New research explains why almost half of the 650 people killed by yellow fever in Savannah, Georgia, in 1854 were Irish immigrants.
It seems likely that more than 80 percent of those infected with yellow fever during the 1854 epidemic recovered, and all of those people would have gained immunity from further infection as a result.
If so many recovered why then did so many Irish immigrants die?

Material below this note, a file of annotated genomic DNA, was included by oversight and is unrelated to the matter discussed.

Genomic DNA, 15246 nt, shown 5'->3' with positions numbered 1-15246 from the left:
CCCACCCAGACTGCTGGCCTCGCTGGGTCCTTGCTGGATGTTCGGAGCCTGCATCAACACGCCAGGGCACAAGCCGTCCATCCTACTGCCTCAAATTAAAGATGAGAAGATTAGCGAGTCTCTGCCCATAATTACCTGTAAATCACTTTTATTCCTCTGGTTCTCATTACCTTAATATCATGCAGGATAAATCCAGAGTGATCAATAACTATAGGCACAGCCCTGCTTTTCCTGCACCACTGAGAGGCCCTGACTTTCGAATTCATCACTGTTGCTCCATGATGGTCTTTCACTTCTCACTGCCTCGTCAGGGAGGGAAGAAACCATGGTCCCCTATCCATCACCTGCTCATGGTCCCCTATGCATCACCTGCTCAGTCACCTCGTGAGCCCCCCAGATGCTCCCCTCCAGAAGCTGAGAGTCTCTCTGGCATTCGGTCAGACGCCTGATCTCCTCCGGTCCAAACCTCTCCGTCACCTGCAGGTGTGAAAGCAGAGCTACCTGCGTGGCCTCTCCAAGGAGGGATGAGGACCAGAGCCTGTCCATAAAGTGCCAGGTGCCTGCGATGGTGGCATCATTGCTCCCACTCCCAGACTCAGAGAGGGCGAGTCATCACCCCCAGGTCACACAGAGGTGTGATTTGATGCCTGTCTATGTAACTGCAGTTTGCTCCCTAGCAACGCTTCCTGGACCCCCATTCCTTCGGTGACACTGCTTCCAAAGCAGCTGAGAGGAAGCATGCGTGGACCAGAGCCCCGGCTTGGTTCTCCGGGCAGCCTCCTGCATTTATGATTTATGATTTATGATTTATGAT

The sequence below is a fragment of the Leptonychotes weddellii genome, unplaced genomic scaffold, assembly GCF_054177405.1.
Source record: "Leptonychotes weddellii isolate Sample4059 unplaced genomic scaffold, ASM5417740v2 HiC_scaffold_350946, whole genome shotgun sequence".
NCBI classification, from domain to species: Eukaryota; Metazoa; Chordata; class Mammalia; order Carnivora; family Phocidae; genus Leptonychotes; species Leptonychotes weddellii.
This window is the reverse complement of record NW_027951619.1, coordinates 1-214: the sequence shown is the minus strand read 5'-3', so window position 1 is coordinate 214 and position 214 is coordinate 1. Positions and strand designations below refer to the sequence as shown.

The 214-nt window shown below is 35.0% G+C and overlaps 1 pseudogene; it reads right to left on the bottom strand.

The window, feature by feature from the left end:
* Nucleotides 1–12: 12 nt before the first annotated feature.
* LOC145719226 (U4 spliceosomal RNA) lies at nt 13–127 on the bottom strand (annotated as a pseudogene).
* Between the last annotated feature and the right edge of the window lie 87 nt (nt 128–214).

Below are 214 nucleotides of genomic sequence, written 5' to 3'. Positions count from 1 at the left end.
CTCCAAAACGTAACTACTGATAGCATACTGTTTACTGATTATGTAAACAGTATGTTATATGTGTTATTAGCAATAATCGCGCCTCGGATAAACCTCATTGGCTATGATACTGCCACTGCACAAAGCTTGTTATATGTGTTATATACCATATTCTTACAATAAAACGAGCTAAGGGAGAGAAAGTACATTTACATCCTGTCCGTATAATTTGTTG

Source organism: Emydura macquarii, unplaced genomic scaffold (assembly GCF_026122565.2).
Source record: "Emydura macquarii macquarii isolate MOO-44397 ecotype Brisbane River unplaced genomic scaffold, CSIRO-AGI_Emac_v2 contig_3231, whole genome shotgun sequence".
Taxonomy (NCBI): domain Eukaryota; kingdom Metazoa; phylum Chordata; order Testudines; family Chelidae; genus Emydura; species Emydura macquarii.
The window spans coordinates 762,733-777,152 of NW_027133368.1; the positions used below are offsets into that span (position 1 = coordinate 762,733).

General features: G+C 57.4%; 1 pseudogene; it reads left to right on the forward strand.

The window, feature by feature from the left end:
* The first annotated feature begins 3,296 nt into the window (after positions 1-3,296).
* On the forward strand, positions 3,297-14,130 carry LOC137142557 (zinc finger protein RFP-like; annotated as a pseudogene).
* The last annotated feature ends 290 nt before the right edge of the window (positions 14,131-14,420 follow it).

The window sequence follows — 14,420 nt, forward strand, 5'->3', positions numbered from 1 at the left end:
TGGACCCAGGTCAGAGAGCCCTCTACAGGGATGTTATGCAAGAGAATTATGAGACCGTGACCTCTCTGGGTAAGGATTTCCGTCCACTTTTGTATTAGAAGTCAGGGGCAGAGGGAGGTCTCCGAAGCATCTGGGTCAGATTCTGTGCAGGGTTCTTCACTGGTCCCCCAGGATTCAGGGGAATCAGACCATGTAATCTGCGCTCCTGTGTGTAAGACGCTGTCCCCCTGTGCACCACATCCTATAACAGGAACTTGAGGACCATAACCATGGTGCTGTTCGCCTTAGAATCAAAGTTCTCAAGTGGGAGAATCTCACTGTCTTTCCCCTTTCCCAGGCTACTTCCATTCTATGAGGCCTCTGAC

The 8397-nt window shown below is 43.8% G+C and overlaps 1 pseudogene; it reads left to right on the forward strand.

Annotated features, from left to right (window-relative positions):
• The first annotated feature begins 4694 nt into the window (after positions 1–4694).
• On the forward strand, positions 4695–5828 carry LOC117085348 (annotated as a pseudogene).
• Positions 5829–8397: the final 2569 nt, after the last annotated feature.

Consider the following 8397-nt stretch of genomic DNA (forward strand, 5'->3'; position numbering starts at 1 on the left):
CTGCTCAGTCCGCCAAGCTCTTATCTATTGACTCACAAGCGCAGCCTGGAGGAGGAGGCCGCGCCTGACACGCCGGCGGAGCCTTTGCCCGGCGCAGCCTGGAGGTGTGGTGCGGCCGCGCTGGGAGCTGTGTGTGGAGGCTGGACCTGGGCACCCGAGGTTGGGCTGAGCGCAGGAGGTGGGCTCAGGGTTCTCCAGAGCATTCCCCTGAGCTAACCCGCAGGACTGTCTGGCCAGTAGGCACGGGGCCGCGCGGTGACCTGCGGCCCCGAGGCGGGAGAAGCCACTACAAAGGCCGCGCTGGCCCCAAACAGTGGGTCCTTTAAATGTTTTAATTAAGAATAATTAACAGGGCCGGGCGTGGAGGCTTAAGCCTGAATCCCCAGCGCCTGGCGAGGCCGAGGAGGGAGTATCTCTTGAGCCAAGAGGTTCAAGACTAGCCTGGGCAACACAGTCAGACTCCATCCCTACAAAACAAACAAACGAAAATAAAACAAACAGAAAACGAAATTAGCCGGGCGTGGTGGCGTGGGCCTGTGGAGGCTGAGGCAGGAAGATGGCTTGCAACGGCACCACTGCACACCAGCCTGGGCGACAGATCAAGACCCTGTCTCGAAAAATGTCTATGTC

“Yellow fever certainly was a ‘strangers’ disease’ but not because strangers were not acclimatized to living in Savannah,” says University of Warwick historian Tim Lockley.
Full story at Futurity.
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